Ron Matus: South Florida leads the way on education choice
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school bus stop sign on side of bus
Much of the buzz is about micro-schools.

A few years ago, I might have left Broward County off my list of favorite places in Florida. I might have even used the word “boring.” Thankfully, I finally got a clue when I visited a mind-blowing micro-school on an urban farm in Davie.

Now I know Broward isn’t boring. Broward’s brilliant.

One of the best education stories in America is happening in South Florida – in the shadow of some of the nation’s biggest school districts – and Broward’s at the heart of it.

Much of the buzz is about micro-schools. There are scores of them. And many of them were founded by former public school teachers. While teacher morale is hitting historic lows, these liberated micro-school folks are having a blast, using Florida’s choice programs to actualize their visions of teaching and learning.

But what’s happening in South Florida is more than just schools, as I underscore in a new white paper,A Taste of A La Carte Learning.”

The explosion of options also includes a rising number of eclectic enrichment providers, single-subject operators, and tutors with a twist. Entities like Saltwater Studies offer immersive marine science lessons, using public parks along the Atlantic as classrooms; and The Living School, which customizes field trips for students with special needs.

Nobody has a good handle on how many of these a la carte providers there are. But there are dozens, at least, and they’re already serving thousands of students. The micro-school that opened my eyes, Colossal Academy, has worked with more than a dozen of them alone.

Some of these providers serve homeschoolers, some serve micro-schools, and some serve both. But so many are emerging because Florida is again outpacing the rest of America on education reform, this time by shifting from school choice to education choice.

The accelerant here is the education savings account.

Unlike the old-school school choice scholarship, ESAs can be used for educational expenses, not just private school tuition. They’re giving more and more parents the flexibility to pick and choose from a growing menu of providers rather than being limited to a choice of schools.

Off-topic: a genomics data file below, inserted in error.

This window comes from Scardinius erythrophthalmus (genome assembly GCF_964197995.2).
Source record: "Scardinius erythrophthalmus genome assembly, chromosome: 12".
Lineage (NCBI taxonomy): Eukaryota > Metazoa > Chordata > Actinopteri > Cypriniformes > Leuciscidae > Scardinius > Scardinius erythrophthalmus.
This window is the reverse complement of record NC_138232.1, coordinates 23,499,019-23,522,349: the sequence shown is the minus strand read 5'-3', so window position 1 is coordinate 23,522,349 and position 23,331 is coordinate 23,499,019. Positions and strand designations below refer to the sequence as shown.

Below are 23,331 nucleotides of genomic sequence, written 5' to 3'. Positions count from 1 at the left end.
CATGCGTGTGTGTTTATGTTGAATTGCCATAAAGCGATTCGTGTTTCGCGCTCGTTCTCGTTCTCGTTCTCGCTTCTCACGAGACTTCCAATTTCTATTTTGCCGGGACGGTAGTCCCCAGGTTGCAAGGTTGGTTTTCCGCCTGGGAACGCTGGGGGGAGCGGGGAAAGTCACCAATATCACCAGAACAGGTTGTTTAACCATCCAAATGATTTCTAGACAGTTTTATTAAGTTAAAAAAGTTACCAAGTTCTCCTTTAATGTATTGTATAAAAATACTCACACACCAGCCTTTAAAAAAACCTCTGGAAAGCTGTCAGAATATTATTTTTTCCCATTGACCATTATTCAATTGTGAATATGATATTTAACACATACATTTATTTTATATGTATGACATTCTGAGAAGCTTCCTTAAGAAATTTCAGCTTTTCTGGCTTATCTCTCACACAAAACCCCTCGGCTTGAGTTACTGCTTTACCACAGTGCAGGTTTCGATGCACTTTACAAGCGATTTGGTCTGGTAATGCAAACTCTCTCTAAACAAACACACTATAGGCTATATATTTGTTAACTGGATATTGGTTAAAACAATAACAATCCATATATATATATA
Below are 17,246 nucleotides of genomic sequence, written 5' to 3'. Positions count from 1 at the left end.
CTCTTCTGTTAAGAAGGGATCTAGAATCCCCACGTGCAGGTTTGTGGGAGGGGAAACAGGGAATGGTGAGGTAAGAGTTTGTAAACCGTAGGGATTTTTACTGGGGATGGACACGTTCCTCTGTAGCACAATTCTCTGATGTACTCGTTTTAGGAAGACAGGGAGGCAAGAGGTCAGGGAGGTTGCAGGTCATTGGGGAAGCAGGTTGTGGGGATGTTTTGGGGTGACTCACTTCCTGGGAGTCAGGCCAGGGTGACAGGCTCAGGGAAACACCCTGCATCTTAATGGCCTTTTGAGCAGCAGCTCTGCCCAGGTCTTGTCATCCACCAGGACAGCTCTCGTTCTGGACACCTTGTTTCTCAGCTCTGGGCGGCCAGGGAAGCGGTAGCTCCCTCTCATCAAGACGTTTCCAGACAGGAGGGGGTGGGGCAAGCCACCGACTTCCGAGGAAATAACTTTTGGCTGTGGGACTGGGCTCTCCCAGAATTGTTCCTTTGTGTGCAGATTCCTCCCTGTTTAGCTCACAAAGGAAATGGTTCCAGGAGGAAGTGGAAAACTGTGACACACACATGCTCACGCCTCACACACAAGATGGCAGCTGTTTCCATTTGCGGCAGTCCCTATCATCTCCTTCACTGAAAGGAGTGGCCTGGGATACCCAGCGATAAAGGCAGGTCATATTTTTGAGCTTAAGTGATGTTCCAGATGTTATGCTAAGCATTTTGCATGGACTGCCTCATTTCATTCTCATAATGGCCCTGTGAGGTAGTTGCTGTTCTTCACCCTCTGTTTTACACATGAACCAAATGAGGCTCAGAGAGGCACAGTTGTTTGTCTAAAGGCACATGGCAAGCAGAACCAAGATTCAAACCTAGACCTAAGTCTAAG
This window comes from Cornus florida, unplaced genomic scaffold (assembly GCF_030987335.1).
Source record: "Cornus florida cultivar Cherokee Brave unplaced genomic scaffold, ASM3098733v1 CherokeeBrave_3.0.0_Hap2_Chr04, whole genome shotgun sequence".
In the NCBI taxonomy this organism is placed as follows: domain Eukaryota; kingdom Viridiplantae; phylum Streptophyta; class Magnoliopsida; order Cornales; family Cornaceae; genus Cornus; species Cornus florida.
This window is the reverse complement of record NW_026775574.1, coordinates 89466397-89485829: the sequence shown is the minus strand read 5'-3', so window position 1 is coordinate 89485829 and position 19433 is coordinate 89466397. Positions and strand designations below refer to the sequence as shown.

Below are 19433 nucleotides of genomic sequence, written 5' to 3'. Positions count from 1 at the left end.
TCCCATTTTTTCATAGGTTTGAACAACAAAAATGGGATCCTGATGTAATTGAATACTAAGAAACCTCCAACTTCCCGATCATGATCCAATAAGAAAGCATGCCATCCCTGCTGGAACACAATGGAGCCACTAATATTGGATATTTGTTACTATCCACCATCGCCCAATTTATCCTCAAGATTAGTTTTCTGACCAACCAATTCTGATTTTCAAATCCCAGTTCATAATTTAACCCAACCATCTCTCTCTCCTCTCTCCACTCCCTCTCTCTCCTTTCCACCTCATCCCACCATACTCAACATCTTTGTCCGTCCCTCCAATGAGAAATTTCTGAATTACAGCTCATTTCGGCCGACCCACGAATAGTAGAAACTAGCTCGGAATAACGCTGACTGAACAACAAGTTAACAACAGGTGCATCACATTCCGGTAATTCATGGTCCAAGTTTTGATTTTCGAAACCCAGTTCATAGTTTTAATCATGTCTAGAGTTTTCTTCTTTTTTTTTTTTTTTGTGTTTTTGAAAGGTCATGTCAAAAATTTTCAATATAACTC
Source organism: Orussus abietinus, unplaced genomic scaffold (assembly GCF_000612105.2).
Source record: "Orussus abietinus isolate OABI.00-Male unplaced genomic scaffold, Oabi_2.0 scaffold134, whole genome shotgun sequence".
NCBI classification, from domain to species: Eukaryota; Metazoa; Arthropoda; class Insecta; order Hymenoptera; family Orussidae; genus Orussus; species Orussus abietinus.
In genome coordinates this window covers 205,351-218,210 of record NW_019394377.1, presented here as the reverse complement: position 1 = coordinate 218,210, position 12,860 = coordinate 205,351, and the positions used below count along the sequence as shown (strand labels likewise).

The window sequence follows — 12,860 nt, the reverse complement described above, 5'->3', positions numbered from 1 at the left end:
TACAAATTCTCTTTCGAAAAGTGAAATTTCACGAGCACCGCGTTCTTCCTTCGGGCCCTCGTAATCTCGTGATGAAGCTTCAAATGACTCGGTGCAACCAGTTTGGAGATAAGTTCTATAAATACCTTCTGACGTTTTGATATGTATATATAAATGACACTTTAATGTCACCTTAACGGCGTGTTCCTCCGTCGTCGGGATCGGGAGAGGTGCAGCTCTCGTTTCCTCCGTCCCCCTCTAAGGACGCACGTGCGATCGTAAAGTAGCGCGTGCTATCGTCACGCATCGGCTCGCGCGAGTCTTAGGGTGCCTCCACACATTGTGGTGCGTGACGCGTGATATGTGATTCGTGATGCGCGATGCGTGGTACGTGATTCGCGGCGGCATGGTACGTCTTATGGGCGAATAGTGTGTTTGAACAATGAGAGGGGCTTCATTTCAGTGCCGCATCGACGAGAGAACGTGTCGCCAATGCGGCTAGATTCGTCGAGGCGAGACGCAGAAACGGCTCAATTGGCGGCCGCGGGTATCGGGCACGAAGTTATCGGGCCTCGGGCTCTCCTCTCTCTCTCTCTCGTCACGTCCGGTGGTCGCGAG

A la carte isn’t for everyone. Plenty of parents like the whole package deal of a school, and thanks to Florida’s expansion of school choice, there are more and better schools all the time. But if parents want to craft their customized program for their kids, they can.

Over the past decade, thousands of Florida parents have been doing just that. Florida introduced its ESA for students with unique abilities in 2014, and a significant subset of those parents have been pioneering the use of state funding to mix and match from an array of providers. Now, with HB 1 and Florida’s historic expansion to universal choice, hundreds of thousands of families could be joining them.

The possibilities for personalized learning will become limitless. Parents can choose this tutor or that. They can access Florida Virtual School, the OG of “course choice.” They can sign up for individual classes at individual schools, including public schools. Or they can turn to the newer a la carte providers.

Parents aren’t the only ones who will benefit. Education entrepreneurs can still create schools if they want, and South Florida’s micro-schools offer so many models for inspiration. But if they want to create something more narrowly focused, that possibility is always more viable.

Given the trend lines in Florida education, nobody should be surprised that a la carte learning is getting traction. Or that Broward is the epicenter.

Over the past 10 years, the number of students using choice scholarships quadrupled in Florida, to some 380,000, while the number of homeschoolers skyrocketed to more than 150,000.

On the latter front, Broward is leading the pack. No large district in Florida has seen a bigger increase over the past five years, either in raw numbers or growth rate. Broward had 9,811 homeschoolers in 2022-23, a five-year jump of 137%.

To be sure, there are challenges ahead with a la carte learning and plenty of fair-minded debates. But ultimately, what’s been happening in Florida over the past 25 years is a transition to a more diverse education system that gives parents and teachers more power to control their destinies.

The move from school choice to education choice is just the next step.


Ron Matus is director of research and special projects at Step Up For Students, the nonprofit that helps administer Florida’s education choice scholarship programs, and a former state education reporter at the Tampa Bay Times.

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